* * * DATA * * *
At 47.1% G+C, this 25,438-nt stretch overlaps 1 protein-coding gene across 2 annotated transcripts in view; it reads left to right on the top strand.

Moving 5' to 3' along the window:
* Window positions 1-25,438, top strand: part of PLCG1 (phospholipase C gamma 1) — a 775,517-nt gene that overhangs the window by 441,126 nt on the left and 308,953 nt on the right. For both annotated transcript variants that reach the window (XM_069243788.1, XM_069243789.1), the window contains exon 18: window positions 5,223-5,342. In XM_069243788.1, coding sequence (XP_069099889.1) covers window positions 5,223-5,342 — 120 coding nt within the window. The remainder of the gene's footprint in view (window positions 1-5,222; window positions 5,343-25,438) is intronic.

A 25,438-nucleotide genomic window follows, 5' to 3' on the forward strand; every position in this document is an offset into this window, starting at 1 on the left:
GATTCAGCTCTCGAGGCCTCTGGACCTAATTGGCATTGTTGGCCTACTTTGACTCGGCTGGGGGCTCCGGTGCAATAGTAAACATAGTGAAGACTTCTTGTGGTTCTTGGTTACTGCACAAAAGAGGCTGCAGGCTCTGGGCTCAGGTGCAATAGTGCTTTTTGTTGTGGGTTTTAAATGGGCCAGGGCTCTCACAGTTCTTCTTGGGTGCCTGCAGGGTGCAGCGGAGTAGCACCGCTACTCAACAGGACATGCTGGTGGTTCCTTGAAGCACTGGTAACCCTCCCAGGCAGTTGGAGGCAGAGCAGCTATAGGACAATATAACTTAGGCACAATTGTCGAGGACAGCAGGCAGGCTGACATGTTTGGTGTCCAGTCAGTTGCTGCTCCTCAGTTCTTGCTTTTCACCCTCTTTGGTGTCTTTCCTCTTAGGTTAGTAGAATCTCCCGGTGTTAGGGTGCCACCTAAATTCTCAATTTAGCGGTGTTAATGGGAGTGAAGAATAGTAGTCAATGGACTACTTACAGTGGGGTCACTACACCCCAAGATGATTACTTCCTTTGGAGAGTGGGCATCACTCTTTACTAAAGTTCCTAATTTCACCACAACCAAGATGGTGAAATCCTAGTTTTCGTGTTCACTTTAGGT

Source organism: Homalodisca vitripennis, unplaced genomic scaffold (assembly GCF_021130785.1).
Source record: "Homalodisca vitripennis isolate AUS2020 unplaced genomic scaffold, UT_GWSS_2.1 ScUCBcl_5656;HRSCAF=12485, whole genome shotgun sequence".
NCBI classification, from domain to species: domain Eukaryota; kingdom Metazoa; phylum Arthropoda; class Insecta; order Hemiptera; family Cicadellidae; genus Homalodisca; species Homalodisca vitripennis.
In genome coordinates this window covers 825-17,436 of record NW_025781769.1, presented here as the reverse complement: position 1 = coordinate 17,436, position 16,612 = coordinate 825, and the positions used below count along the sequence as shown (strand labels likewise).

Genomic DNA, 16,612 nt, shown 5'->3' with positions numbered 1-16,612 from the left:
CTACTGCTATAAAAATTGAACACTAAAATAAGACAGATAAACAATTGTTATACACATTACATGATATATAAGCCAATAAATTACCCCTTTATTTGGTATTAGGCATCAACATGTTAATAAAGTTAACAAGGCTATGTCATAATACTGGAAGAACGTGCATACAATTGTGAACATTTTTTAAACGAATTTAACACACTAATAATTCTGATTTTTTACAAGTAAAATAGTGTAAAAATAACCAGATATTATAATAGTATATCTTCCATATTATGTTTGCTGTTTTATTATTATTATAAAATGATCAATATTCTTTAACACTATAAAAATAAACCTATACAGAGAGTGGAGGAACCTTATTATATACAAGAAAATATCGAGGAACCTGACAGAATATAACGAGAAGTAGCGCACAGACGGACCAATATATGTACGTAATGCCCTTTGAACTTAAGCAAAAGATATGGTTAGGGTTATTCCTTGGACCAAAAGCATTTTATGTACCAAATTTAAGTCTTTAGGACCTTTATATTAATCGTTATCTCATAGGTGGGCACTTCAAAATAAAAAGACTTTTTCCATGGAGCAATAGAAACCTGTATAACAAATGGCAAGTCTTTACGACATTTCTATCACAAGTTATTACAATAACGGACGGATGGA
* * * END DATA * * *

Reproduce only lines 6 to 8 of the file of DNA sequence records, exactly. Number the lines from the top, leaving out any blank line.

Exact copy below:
Source organism: Homalodisca vitripennis, unplaced genomic scaffold (assembly GCF_021130785.1).
Source record: "Homalodisca vitripennis isolate AUS2020 unplaced genomic scaffold, UT_GWSS_2.1 ScUCBcl_5656;HRSCAF=12485, whole genome shotgun sequence".
NCBI classification, from domain to species: domain Eukaryota; kingdom Metazoa; phylum Arthropoda; class Insecta; order Hemiptera; family Cicadellidae; genus Homalodisca; species Homalodisca vitripennis.